Psych Congress
Psych Congress
October 23, 2016
6 min watch

VIDEO: Behavioral interventions, medication-assisted treatment key to treating opioid addiction

You've successfully added to your alerts. You will receive an email when new content is published.

Click Here to Manage Email Alerts

We were unable to process your request. Please try again later. If you continue to have this issue please contact

SAN ANTONIO — To treat opioid addiction, clinicians must implement behavioral interventions in addition to medication-assisted treatments, according to Thomas Kosten, MD, of Baylor College of Medicine.

“Treating chronic pain for more than 3 months with opiates, particularly benign chronic pain — low back pain, fibromyalgia, headaches — these are the kinds of things that lead to opiate dependence but do not product sustained analgesic effects,” Kosten told “In fact, over time they produce hyperalgesia.”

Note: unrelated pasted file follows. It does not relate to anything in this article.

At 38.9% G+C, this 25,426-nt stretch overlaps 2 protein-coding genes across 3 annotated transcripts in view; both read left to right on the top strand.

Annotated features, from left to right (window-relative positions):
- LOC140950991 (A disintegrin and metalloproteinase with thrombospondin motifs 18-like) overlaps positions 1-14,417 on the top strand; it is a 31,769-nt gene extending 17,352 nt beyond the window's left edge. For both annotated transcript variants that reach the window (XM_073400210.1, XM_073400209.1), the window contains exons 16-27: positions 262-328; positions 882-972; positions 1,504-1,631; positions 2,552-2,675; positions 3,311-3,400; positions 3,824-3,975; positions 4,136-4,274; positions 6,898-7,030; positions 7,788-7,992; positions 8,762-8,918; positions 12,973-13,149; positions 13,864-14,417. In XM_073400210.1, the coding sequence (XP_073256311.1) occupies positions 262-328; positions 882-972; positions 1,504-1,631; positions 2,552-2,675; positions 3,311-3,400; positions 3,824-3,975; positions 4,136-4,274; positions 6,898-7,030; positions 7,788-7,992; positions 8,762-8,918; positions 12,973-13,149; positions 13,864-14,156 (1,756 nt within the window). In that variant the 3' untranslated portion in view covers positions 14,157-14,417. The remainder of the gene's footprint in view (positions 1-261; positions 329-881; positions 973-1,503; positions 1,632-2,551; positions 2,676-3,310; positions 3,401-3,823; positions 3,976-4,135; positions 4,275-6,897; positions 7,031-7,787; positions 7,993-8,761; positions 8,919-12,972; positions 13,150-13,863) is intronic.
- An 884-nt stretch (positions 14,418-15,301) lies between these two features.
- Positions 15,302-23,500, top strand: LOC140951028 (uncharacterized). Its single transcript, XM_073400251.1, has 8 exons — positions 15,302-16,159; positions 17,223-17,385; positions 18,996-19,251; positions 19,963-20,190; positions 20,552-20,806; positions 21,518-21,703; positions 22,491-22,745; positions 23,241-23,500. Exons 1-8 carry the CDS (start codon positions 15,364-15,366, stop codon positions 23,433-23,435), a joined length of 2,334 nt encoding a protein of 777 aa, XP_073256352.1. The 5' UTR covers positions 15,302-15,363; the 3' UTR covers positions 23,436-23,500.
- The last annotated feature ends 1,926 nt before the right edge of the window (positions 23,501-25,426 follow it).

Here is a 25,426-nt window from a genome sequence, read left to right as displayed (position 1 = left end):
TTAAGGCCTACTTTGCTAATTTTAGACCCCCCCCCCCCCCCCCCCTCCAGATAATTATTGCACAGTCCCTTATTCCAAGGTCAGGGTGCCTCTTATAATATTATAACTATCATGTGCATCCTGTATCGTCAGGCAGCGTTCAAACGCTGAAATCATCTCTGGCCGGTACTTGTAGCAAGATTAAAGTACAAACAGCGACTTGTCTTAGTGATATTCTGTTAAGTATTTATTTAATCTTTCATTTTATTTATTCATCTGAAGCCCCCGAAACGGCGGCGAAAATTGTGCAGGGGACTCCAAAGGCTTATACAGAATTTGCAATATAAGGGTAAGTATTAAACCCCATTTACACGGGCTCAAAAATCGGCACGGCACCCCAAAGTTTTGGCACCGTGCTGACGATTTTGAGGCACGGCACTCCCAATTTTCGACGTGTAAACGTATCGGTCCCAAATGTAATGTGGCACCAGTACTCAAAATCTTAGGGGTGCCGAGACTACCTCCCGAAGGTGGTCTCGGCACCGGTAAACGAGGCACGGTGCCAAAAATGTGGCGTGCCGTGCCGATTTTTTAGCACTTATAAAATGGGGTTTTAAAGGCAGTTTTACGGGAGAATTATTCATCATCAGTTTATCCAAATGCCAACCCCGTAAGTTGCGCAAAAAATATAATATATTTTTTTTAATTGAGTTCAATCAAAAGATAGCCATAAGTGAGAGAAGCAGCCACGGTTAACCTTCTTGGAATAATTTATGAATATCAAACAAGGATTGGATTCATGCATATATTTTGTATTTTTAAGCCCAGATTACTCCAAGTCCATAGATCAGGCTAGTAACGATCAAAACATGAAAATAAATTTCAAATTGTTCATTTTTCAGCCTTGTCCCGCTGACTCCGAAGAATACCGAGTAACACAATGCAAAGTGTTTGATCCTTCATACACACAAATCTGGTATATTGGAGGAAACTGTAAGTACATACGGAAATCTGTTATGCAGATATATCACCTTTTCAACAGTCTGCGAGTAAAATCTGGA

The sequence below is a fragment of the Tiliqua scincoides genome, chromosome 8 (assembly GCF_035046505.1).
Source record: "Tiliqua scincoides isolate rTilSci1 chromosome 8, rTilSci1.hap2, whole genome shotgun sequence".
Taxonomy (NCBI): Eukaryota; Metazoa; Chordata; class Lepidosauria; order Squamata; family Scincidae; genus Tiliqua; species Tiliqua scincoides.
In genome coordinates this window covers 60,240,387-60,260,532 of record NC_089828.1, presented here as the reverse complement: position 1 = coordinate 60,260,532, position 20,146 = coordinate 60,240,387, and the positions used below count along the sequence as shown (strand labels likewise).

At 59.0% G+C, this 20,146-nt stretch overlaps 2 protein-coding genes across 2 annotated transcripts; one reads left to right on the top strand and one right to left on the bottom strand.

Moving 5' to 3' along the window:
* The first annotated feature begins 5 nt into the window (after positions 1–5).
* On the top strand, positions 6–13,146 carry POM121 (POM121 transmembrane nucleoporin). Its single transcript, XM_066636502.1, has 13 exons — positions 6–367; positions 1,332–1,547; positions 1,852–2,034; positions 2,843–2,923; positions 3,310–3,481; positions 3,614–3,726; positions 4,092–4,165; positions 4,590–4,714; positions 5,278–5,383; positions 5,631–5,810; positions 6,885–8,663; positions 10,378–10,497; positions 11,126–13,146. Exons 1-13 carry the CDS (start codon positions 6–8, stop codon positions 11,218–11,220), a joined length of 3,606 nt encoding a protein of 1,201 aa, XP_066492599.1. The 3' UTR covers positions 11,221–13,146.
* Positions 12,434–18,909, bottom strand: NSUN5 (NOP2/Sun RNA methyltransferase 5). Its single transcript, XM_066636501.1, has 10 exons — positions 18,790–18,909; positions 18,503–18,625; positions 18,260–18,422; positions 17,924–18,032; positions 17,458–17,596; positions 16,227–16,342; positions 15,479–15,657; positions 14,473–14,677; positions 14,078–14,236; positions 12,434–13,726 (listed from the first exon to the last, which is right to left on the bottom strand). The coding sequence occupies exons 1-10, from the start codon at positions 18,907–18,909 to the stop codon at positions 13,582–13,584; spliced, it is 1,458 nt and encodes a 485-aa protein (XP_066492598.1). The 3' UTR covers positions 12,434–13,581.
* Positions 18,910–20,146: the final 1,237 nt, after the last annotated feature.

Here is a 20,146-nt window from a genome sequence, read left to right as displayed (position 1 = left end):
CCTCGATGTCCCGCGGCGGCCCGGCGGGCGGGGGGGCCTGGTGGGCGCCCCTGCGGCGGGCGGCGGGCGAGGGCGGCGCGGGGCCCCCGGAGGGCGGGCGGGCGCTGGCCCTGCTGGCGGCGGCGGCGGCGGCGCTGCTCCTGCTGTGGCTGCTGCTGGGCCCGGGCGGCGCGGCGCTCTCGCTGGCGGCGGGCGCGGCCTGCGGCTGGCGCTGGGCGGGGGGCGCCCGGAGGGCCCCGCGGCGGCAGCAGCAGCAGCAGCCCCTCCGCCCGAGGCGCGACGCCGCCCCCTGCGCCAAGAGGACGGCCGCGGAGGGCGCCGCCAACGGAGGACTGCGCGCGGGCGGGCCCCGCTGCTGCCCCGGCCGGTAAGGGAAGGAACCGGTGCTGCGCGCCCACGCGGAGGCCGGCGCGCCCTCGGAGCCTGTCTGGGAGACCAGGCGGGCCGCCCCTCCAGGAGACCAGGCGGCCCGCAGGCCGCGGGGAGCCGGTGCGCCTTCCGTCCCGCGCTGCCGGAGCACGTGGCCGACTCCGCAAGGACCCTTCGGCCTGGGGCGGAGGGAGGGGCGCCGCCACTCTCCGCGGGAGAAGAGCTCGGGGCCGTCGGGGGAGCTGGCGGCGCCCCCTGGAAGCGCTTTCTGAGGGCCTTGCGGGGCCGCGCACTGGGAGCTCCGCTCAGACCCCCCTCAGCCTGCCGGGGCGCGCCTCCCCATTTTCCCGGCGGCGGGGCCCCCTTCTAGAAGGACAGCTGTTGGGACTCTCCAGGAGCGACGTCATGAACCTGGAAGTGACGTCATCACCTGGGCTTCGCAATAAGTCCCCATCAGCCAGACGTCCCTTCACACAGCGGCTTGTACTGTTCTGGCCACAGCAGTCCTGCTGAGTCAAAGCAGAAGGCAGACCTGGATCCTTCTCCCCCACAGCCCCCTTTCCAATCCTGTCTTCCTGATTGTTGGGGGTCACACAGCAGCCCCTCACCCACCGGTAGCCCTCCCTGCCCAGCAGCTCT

Hyperalgesia occurs in approximately 50% of patients with opiate dependence and worsens pain, according to Kosten.

Behavioral interventions are an important part of managing opioid addiction, as psychiatric conditions can be a contributing factor to opioid dependence.

Kosten emphasized the benefits of methadone maintenance, naltrexone maintenance and buprenorphine for opioid addiction and the serious harms of fentanyl.